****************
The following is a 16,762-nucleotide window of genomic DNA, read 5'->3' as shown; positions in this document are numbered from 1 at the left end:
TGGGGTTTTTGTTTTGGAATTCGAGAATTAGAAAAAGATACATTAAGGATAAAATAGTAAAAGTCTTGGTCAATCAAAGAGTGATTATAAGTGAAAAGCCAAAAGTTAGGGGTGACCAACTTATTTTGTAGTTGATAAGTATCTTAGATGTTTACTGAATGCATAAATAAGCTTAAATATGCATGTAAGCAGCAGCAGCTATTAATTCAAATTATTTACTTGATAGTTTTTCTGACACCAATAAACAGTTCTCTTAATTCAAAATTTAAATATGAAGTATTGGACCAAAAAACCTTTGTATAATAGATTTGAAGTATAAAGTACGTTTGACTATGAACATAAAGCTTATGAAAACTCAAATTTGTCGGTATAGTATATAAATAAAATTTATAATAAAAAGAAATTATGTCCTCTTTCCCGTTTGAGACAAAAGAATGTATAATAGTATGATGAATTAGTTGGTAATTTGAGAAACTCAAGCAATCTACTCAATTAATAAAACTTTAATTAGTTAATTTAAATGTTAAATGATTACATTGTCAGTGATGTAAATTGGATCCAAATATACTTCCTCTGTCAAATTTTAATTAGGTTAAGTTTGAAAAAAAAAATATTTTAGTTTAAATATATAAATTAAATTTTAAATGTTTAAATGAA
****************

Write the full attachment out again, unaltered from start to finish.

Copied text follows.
The following is a 16,762-nucleotide window of genomic DNA, read 5'->3' as shown; positions in this document are numbered from 1 at the left end:
TGGGGTTTTTGTTTTGGAATTCGAGAATTAGAAAAAGATACATTAAGGATAAAATAGTAAAAGTCTTGGTCAATCAAAGAGTGATTATAAGTGAAAAGCCAAAAGTTAGGGGTGACCAACTTATTTTGTAGTTGATAAGTATCTTAGATGTTTACTGAATGCATAAATAAGCTTAAATATGCATGTAAGCAGCAGCAGCTATTAATTCAAATTATTTACTTGATAGTTTTTCTGACACCAATAAACAGTTCTCTTAATTCAAAATTTAAATATGAAGTATTGGACCAAAAAACCTTTGTATAATAGATTTGAAGTATAAAGTACGTTTGACTATGAACATAAAGCTTATGAAAACTCAAATTTGTCGGTATAGTATATAAATAAAATTTATAATAAAAAGAAATTATGTCCTCTTTCCCGTTTGAGACAAAAGAATGTATAATAGTATGATGAATTAGTTGGTAATTTGAGAAACTCAAGCAATCTACTCAATTAATAAAACTTTAATTAGTTAATTTAAATGTTAAATGATTACATTGTCAGTGATGTAAATTGGATCCAAATATACTTCCTCTGTCAAATTTTAATTAGGTTAAGTTTGAAAAAAAAAATATTTTAGTTTAAATATATAAATTAAATTTTAAATGTTTAAATGAA